The 11-day cold spell (10-20 February) in Texas was a disaster. Freezing temperatures covered the state and extended well into Northern Mexico. While many of the immediate effects of the freeze are clear, season long and multiple year effects may linger. The damage to the flora was extraordinary, and it is likely that nearly all above ground insects died over a wide area. Plants already in flower may have been so damaged as to not flower this year.
Nearly all above-ground insects died! Now, every time I see an insect, I’m thrilled, and must record it. Yesterday I spotted a young grasshopper and a jumping spider, and if I could have hugged them, I would have.
A few of my friends have been mentioning that the bees are everywhere right now, and they don’t have much to choose from for nectar sources. As I showed you yesterday, I mostly have henbit and dandelions for them, along with a very few white clover blossoms (I think I saw six blossoms between my house and the horses, which is a half mile in distance).
I’ve been seeing photos of home-made bee feeders, which seem to mostly be pans with some gravel in them, filled with honey water. My friend, Pamela, had a lot of success with using a cookie tray and a simple plate!
I wasn’t sure if I needed to do that, since dozens and dozens of bees have been sampling the chicken feed, which makes me worry about how much sugar must be in there!
But, I figured it couldn’t hurt. I already had a nice shallow dish over by the chickens, but I don’t have any gravel, so I found a few rocks that look like reasonable perches. I poured some honey water in there (same stuff I make for hummingbirds) and waited.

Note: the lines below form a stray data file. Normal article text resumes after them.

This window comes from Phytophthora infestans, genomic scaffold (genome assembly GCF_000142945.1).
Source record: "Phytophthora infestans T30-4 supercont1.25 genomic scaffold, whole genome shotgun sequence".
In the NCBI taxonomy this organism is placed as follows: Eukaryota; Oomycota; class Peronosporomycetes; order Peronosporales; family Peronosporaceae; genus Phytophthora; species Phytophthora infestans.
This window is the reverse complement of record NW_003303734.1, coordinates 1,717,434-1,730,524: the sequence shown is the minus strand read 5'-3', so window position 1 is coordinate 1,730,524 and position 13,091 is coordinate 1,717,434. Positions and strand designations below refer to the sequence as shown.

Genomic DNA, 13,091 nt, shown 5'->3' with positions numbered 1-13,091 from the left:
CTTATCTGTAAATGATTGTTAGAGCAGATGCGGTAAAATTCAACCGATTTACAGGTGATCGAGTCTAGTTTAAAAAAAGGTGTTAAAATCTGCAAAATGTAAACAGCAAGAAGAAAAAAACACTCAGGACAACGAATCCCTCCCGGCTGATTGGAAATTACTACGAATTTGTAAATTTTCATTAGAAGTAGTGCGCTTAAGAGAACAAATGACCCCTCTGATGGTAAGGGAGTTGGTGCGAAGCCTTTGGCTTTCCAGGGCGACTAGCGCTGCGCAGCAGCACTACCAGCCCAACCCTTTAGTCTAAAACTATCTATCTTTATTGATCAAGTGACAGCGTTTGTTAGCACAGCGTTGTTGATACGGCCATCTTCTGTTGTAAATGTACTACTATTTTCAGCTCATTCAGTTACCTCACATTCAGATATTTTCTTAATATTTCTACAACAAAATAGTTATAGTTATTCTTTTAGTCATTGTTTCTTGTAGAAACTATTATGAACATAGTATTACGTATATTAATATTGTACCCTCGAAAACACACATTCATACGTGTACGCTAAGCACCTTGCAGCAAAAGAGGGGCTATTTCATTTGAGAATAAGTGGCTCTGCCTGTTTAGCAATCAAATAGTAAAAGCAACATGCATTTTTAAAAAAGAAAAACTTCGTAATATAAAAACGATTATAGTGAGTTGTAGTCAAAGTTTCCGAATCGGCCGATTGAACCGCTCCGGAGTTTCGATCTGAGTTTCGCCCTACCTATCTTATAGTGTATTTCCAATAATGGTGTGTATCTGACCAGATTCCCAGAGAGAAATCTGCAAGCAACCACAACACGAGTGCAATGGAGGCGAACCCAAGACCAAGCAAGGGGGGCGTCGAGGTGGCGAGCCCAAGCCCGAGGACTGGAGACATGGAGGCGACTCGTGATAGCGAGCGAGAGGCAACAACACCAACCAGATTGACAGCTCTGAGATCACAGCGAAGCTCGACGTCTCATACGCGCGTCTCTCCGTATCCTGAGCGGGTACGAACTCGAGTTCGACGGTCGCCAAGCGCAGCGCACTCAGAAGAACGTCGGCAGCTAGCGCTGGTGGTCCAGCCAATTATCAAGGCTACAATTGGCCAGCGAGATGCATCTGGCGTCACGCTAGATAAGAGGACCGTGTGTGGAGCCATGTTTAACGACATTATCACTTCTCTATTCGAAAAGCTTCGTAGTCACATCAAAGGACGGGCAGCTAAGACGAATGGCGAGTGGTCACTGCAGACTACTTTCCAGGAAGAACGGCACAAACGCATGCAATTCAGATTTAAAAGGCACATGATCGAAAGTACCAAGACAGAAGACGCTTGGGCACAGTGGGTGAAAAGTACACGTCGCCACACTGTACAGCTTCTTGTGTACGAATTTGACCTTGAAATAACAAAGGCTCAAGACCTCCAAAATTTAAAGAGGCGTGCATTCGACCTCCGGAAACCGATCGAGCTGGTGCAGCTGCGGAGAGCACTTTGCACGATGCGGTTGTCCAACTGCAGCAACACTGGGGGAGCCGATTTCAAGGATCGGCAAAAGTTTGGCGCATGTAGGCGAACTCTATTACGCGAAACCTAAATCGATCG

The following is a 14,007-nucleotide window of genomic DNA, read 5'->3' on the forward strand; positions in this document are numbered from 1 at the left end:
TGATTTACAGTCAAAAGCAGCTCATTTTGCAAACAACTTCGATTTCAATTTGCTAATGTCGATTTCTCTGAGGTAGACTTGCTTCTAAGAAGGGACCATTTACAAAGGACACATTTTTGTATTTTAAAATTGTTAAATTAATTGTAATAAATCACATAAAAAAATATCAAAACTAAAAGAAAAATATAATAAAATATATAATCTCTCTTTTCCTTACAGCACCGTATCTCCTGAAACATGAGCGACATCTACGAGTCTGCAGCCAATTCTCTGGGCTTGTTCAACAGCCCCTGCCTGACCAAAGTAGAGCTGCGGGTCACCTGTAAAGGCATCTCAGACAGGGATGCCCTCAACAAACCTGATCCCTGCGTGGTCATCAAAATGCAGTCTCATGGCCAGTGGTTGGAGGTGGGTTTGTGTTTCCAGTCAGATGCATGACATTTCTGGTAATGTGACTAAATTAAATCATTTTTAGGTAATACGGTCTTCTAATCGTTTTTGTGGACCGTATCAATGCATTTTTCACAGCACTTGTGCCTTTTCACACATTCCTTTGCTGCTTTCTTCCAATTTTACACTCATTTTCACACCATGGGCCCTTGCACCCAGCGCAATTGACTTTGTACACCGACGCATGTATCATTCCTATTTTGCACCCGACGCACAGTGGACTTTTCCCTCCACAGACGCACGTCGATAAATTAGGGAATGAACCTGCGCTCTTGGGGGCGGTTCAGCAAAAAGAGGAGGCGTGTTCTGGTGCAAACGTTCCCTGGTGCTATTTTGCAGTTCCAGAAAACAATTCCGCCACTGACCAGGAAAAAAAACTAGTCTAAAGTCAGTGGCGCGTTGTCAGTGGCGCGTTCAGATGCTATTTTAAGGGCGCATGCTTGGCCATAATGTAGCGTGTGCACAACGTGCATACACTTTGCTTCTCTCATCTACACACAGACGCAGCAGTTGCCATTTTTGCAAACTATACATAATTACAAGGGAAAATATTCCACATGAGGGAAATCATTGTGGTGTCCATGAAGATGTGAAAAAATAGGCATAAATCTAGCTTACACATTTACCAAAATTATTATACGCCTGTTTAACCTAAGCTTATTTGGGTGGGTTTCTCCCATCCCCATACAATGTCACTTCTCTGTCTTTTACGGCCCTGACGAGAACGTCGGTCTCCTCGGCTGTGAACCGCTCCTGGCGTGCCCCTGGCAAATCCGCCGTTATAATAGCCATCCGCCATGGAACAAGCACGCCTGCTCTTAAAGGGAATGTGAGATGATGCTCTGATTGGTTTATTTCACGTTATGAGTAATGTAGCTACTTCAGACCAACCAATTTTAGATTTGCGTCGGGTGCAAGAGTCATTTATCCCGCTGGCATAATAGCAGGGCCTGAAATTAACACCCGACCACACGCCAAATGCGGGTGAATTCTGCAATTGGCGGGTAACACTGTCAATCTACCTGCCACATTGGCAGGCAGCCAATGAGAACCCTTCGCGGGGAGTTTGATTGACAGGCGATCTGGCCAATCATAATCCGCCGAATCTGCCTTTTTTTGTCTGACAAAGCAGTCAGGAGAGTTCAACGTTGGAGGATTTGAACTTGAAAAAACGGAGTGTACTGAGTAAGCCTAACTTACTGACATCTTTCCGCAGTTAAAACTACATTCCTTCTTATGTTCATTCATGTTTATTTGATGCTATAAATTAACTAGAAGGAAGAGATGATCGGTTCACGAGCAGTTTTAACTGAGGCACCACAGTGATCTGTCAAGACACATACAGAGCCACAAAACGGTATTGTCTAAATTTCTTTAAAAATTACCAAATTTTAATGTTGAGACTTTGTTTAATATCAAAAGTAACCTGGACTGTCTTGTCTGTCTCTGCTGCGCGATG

I guess I haven’t waited long enough, because I have only seen a couple of bees check out the water, and there are still very many on the chicken feed. I think I’ll go out and put in some sticks and flowers and the things Pamela had. It’s an ongoing experiment.
As an aside, I have to laugh about my chicken yard. It now feeds not only chickens but many wild birds. I’m always startling doves and meadowlarks in there, plus many sparrows. That’s fine with me. They’re all my avian buddies!
I do hope all the feeding of the bees helps. We need them, the native bees and the honeybees.
When I went out to check the mail, I took a detour by the chickens to see how the bee feeder was doing. I was happy to see that they found it, and could tell I made the liquid too deep. So, I added some flowers and sticks they can hold onto. Immediately the bees started using them, and more arrived. My heart is full.